Journal Article

An Evaluation of Different Combustion Strategies for SI Engines in a Multi-Mode Combustion Engine

Future pressures to reduce the fuel consumption of passenger cars may require the exploitation of alternative combustion strategies for gasoline engines to replace, or use in combination with the conventional stoichiometric spark ignition (SSI) strategy. Possible options include homogeneous lean charge spark ignition (HLCSI), stratified charge spark ignition (SCSI) and homogeneous charge compression ignition (HCCI), all of which are intended to reduce pumping and thermal losses. In the work presented here four different combustion strategies were evaluated using the same engine: SSI, HLCSI, SCSI and HCCI. HLCSI was achieved by early injection and operating the engine lean, close to its stability limits. SCSI was achieved using the spray-guided technique with a centrally placed multi-hole injector and spark-plug. HCCI was achieved using a negative valve overlap to trap hot residuals and thus generate auto-ignition temperatures at the end of the compression stroke.
Technical Paper

CFD-Analysis of Cycle Averaged Heat Flux and Engine Cooling in an IC-Engine

It is demonstrated that the cycle averaged heat flux on the hot gas side of the cylinders can be obtained using in-cylinder CFD-analysis. Together with the heat transfer coefficient obtained from the coolant jacket CFD-analysis, a complete set of boundary conditions are made available exclusively based on simulations. The engine metal temperatures could then be predicted using FEA and the results are compared to an extensive set of measured data. Also 1-D codes are used to provide cooling circuit boundary conditions and gas exchange boundary condition for the CFD-models. The predicted temperature distribution in the engine is desirable for accurate and reliable prediction of knock, durability problems, bore distortion and valve seat distortion.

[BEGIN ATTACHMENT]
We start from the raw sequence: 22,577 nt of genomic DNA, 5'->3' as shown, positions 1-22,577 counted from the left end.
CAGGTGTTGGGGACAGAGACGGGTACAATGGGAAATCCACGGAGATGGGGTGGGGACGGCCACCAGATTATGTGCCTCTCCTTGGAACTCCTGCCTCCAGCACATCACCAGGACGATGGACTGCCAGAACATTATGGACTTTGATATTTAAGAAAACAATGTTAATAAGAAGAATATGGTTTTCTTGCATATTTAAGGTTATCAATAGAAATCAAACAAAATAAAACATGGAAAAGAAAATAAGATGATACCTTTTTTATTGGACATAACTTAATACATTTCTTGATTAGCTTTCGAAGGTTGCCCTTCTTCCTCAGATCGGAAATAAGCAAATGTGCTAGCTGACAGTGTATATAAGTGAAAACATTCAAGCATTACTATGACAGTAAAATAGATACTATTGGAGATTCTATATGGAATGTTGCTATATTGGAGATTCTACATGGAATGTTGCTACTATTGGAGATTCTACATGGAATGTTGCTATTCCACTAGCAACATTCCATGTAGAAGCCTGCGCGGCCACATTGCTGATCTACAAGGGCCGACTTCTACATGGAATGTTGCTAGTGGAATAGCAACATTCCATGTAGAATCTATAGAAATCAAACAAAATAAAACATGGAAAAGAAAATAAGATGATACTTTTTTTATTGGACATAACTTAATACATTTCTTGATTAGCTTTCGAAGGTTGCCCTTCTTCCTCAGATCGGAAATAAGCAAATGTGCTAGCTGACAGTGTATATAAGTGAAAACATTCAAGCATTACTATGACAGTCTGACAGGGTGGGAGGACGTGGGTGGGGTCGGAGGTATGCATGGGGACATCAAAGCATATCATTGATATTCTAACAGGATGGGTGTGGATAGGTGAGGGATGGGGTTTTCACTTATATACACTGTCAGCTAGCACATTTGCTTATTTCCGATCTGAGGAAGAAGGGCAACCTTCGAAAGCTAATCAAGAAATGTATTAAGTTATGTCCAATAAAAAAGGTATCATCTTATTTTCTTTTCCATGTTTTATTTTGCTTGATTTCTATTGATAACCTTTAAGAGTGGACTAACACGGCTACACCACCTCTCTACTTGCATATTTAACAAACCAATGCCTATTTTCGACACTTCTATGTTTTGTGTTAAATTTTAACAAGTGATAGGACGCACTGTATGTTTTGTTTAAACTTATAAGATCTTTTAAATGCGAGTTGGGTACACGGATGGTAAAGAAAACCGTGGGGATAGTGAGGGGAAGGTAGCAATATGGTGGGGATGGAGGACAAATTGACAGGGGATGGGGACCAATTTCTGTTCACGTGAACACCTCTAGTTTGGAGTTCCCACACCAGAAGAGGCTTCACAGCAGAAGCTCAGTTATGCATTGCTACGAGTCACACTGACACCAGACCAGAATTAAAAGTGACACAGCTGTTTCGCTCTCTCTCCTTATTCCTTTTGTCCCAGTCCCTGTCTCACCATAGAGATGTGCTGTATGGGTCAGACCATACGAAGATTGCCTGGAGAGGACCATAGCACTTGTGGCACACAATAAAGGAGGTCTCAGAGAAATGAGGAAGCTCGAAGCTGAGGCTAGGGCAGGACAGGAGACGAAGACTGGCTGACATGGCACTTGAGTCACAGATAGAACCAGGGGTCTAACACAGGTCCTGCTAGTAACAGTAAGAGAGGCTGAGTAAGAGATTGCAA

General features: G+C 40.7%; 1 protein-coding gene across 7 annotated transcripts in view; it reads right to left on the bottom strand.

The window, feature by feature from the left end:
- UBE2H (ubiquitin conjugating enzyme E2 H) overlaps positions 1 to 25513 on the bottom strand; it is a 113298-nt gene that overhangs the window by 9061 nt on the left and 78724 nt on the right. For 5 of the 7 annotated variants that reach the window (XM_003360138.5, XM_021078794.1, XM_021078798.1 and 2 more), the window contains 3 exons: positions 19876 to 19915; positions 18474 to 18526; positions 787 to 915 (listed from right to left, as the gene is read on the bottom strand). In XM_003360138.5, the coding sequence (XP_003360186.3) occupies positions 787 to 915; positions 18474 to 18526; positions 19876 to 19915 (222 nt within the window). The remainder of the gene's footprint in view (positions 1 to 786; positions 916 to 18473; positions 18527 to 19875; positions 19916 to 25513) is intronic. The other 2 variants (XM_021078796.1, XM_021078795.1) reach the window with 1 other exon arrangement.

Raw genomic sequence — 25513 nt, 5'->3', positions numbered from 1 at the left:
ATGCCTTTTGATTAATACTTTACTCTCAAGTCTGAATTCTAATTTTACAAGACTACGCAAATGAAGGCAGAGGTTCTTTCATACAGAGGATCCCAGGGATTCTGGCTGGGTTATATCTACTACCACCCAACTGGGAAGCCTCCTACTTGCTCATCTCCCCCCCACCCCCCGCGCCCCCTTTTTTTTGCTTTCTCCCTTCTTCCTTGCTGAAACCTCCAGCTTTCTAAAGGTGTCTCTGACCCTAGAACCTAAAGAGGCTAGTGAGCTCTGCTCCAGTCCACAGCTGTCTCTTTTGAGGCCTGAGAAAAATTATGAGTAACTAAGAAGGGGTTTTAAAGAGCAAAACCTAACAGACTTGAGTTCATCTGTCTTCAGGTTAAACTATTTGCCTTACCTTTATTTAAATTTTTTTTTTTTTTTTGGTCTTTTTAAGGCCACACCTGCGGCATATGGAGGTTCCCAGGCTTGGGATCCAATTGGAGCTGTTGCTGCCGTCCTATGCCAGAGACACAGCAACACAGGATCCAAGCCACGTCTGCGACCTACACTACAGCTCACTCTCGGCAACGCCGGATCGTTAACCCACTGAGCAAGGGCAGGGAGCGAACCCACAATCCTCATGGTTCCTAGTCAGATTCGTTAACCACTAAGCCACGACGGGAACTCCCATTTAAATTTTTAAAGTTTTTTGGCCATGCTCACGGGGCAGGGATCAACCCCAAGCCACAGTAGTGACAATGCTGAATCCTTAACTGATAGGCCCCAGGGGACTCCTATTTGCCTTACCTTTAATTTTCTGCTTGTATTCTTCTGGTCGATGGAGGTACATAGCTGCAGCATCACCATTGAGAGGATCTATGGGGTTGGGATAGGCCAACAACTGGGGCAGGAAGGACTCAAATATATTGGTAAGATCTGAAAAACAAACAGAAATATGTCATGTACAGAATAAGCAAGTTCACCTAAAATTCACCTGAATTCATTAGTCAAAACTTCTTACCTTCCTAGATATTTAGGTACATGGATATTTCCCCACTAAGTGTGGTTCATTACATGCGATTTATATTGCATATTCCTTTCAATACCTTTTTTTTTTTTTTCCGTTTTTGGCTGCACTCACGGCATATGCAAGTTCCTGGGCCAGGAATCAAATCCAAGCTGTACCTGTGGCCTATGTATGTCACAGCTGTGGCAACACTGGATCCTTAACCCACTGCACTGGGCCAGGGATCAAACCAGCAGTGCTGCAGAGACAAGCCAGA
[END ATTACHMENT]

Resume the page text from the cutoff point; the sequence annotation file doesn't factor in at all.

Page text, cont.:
Technical Paper

Challenges and Opportunities for the Transition to Highly Energy-Efficient Passenger Cars

Maintaining the current ratio between certified and the customer-observed fuel consumption even with future required levels poses a considerable challenge. Increasing the efficiency of the driveline enables certified fuel consumption down to a feasible level in the order of 80 g CO₂/km using fossil fuels. Mainly affecting off-cycle fuel consumption, energy amounts used to create good interior climate as well as energy-consuming options and features threaten to further increase. Progressing urbanization will lead to decreasing average vehicle speeds and driving distances. Highly efficient powertrains come with decreased amounts of waste energy traditionally used for interior climate conditioning, thus making necessary a change of auxiliary systems.
Technical Paper

Complete Engine Modeling Using CFD